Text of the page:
Re: [s-w-h] RE: Induction Generator vs Induction Motor; 3 phase [asynchronous] :...:
I would be very interested in knowing what type of passive pitch control those mills have, time after time the mills with pitch control show that they are having longer useful life and behave better that the furling type.
The 10 and 20 Kw ( in reality both were 20 KW ) have synchronous motors with a secondary biasing alternator to feed the rotor field and with an excellent Torque Pitch Controlled HUB that was sensitive to the wind and loading attaining a good MPPT profile though the area where they are have a wind regime of around 8.5 m/s .
The induction motor Grid tied with a good pitch control can do an excellent job and now a days with the advances in wind monitoring and electronic controllers the induction motor windmills have the chance to produce excellent power if in a good wind regime.
I always WONDER WHY the well known small windmill manufacturers do not bite the bullet and build a TPCH wind mill that has natural wind protection when unloaded -- the RPM drops to a set minimum even at high wind velocities if unloaded.
----- Original Message -----
From: Geoff Thomas
To: Malcolm Hamilton
Cc: Nando ; SWH ; Jarrett Johnson
Sent: Wednesday, November 30, 2011 22:48
Subject: Re: [s-w-h] RE: Induction Generator vs Induction Motor; 3 phase [asynchronous] :...:
Hi Jarrett, a Dutch company called Lagerwey used induction motors 20 plus years ago, I will attach a brochure I made when I was their agent, they ceased trading many years ago but their 80 kW and 250kW 2 bladed variable speed teetering hub Passive Pitch machines (Hey Nando) are mostly still flying - recently I had a situation where a French company, Travere, defaulted in supply of a permanent magnet turbine, - so, money already spent, (very scary for a small business), I found an old Lagerwey 75kW, - refurbished and in good nick, to fill the hole, - oops, control and conversion gear, 100kW Inverter and container of batteries already bought, but fortunately simply by changing the software of the controller, (throwing away all the original control gear right up to the wires coming out of the generator, - it was grid connect anyway) using the motor control software, we were able to control the induction motor exactly as a generator, even to using that as an MPPT so we get the most out of the wind, - very situation specific but the principle will apply to your motor, and I am happy to say that that system has been flying beautifully since end 2009, saving the community it powers over $100,000; per year on Diesel alone.
Using modern programmable motor control software makes induction motors more efficient and they are such basic, solid, widespread machines there are certainly good reasons to use them.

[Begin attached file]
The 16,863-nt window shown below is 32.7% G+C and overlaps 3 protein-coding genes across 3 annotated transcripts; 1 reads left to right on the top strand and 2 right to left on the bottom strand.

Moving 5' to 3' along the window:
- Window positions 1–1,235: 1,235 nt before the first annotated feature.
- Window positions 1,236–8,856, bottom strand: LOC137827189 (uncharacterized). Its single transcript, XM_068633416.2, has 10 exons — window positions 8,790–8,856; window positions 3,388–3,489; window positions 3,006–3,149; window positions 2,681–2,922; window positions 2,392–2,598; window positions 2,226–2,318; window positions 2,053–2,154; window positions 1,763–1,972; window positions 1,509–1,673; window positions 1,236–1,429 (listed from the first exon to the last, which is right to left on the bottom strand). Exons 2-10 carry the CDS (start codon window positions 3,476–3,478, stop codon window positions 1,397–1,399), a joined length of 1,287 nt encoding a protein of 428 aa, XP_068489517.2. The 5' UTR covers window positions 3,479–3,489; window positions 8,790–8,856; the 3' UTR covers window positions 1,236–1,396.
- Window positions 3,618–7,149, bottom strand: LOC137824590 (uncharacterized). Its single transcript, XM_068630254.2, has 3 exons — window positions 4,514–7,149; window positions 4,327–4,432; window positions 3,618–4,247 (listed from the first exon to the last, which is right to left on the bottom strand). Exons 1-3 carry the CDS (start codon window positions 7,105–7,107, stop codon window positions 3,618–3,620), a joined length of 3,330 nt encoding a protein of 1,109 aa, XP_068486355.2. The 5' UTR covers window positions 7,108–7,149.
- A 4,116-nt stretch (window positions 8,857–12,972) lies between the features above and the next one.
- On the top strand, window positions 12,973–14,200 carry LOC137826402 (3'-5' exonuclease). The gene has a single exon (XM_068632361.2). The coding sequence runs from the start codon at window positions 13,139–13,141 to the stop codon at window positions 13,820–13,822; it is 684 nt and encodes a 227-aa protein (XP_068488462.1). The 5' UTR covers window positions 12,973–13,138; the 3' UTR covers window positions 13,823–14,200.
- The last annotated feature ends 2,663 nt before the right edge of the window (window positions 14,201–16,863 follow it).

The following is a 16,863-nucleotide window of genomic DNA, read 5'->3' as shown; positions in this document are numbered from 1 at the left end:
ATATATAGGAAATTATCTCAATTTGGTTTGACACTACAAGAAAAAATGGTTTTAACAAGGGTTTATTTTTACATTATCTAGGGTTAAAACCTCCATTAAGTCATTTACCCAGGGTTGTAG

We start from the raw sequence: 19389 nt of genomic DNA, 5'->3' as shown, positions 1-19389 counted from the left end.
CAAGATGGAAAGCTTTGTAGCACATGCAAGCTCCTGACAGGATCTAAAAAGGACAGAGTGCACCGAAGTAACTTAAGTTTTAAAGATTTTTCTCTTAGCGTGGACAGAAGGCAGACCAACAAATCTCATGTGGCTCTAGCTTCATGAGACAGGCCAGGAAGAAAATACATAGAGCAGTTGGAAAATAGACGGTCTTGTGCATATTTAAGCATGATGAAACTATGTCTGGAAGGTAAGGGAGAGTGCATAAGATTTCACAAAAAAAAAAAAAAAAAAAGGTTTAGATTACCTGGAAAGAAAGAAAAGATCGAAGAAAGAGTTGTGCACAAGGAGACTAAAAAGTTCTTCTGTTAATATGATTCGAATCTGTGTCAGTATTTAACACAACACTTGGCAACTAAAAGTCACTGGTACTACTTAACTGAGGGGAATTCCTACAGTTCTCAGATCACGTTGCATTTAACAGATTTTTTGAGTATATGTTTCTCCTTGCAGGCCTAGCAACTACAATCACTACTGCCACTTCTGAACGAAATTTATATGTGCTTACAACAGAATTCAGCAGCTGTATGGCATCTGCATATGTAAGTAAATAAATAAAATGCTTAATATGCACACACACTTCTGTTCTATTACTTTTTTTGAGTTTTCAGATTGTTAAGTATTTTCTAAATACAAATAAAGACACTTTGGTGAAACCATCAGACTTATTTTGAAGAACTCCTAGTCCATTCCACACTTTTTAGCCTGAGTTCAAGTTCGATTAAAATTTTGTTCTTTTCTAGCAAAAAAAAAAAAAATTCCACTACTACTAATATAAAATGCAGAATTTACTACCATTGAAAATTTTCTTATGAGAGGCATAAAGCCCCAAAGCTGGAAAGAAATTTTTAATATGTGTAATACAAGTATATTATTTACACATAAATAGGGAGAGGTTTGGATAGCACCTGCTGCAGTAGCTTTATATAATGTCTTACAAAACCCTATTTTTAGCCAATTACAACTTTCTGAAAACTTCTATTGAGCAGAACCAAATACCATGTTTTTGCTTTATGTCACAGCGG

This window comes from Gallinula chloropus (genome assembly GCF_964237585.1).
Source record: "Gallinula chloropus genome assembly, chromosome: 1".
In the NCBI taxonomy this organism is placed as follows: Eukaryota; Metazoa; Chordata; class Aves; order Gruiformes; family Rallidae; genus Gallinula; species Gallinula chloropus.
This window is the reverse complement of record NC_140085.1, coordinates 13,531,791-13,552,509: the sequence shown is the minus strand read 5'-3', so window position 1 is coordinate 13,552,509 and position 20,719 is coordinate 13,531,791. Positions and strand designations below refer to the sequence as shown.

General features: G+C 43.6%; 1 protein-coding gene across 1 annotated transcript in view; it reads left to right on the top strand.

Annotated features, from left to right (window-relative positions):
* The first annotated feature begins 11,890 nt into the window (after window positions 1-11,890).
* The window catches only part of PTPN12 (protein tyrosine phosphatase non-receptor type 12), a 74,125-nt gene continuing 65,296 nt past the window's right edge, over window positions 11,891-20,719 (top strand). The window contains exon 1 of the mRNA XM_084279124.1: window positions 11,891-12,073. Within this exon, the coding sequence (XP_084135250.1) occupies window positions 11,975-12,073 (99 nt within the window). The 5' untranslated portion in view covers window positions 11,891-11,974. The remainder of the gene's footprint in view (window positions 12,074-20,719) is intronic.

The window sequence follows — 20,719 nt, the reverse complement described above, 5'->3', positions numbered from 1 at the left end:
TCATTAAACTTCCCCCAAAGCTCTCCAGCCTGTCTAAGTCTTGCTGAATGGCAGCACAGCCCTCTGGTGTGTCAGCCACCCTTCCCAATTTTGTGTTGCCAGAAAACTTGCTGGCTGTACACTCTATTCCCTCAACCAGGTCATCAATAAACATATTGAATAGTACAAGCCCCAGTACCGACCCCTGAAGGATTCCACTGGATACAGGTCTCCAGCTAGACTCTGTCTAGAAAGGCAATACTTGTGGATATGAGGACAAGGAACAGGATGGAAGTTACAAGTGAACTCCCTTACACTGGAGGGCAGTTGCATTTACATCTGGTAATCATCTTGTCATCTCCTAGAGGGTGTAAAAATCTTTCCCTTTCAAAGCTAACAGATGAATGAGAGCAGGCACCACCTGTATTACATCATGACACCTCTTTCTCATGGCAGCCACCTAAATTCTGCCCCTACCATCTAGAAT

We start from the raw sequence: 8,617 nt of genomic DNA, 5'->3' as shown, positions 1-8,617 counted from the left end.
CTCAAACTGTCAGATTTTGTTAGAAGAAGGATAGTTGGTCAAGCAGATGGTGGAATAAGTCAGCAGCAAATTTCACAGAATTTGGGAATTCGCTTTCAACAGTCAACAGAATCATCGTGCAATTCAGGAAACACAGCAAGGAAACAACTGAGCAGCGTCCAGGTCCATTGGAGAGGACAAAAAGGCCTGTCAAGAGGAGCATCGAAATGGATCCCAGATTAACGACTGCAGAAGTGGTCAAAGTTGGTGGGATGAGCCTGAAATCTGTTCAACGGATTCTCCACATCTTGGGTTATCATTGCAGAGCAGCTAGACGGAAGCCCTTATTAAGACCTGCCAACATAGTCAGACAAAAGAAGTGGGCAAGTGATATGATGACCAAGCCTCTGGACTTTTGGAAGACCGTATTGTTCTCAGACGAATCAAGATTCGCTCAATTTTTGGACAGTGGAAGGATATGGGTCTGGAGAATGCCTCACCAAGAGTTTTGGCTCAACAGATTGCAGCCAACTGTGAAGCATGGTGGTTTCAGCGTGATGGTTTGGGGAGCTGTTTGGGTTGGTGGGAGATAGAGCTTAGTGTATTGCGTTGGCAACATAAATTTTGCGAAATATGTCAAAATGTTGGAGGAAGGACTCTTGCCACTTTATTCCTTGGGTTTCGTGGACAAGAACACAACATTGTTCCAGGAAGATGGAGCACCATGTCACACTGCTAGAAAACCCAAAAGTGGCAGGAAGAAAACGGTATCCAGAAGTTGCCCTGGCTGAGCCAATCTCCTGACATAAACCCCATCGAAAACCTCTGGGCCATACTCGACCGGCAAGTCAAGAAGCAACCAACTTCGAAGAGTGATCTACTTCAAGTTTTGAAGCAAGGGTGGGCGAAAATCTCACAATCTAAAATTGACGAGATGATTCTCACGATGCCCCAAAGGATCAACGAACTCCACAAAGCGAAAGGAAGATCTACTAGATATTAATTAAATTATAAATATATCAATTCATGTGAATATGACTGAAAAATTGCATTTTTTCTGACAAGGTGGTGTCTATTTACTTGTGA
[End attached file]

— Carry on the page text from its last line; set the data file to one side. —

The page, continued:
On 01/12/2011, at 1:49 PM, Malcolm Hamilton wrote:
> The electronics associated with using a motor as a generator are
> fairly straight forward, although the control algorithms can be
> First, is a rotor speed sensor that ensures that the generator is
> operating above synchronous speed, i.e. positive generating slip.
> Frequently this is done by sensing the faint stator voltage waveform
> that is created by the residual magnetism in the rotor. Alternately,
> a mechanical or optical method could be used.
> Second, a standard motor contactor is then used to close the generator
> to the grid (while isolating the speed sensor if it was measuring the
> stator voltage). The contactor includes time over-current and thermal
> trips and associated fusing and disconnects. It's beneficial to
> include a soft start provision because the generator could be cycling
> on and off the grid quite frequently when the wind speed is marginal.
> That is also a good reason for over-sizing the generator because it'll
> be seeing a fairly severe duty cycle, similar to frequent start cycles
> for a motor. For example, I have a 30 kW turbine that uses a 50HP
> Third, a reverse power sensor is required to drop the generator off
> the grid when the wind drops below synchronous speed. Otherwise you'd
> be motoring a big fan. I've seen it happen.
> Finally, the utility will require the generator to trip out on their
> limits for under/over-frequency, under/over-voltage and ground
> faults. And possibly phase imbalance for a 3 phase connection. By
> the way, they are real fussy on this stuff and may require an
> engineer's stamp and drawings.
> Pulling all this together is best done by a micro-controller or PLC
> for all the logical interlocks and for fine-tuning time delays. There
> are a few vendors that sell packaged controls.
> Good luck - this is not for the faint at heart.
> PS: As Nando points, this philosophy is for an induction generator
> (motor) that receives excitation current from the grid. There are